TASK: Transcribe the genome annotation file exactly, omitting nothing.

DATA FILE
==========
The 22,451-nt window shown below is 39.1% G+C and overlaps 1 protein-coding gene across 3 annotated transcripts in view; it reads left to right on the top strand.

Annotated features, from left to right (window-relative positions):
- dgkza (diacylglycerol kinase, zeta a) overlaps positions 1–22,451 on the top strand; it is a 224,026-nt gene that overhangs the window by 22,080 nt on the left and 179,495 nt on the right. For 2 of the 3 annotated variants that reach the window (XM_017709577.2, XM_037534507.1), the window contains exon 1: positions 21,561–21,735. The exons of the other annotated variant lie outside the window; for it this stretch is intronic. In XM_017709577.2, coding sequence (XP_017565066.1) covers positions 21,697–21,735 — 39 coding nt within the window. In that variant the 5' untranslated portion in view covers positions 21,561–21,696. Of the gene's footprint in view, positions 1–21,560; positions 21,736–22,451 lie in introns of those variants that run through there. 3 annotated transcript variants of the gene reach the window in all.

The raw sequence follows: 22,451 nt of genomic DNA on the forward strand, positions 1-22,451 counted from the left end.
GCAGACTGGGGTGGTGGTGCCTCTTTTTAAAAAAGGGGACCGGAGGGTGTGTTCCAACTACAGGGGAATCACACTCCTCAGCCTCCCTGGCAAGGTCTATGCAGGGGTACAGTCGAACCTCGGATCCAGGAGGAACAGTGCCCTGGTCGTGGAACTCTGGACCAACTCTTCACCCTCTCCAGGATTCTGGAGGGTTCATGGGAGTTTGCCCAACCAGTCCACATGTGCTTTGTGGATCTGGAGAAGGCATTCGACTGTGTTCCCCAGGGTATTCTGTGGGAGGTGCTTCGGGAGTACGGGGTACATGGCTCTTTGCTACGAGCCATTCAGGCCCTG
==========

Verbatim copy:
The 22,451-nt window shown below is 39.1% G+C and overlaps 1 protein-coding gene across 3 annotated transcripts in view; it reads left to right on the top strand.

Annotated features, from left to right (window-relative positions):
- dgkza (diacylglycerol kinase, zeta a) overlaps positions 1–22,451 on the top strand; it is a 224,026-nt gene that overhangs the window by 22,080 nt on the left and 179,495 nt on the right. For 2 of the 3 annotated variants that reach the window (XM_017709577.2, XM_037534507.1), the window contains exon 1: positions 21,561–21,735. The exons of the other annotated variant lie outside the window; for it this stretch is intronic. In XM_017709577.2, coding sequence (XP_017565066.1) covers positions 21,697–21,735 — 39 coding nt within the window. In that variant the 5' untranslated portion in view covers positions 21,561–21,696. Of the gene's footprint in view, positions 1–21,560; positions 21,736–22,451 lie in introns of those variants that run through there. 3 annotated transcript variants of the gene reach the window in all.

The raw sequence follows: 22,451 nt of genomic DNA on the forward strand, positions 1-22,451 counted from the left end.
GCAGACTGGGGTGGTGGTGCCTCTTTTTAAAAAAGGGGACCGGAGGGTGTGTTCCAACTACAGGGGAATCACACTCCTCAGCCTCCCTGGCAAGGTCTATGCAGGGGTACAGTCGAACCTCGGATCCAGGAGGAACAGTGCCCTGGTCGTGGAACTCTGGACCAACTCTTCACCCTCTCCAGGATTCTGGAGGGTTCATGGGAGTTTGCCCAACCAGTCCACATGTGCTTTGTGGATCTGGAGAAGGCATTCGACTGTGTTCCCCAGGGTATTCTGTGGGAGGTGCTTCGGGAGTACGGGGTACATGGCTCTTTGCTACGAGCCATTCAGGCCCTG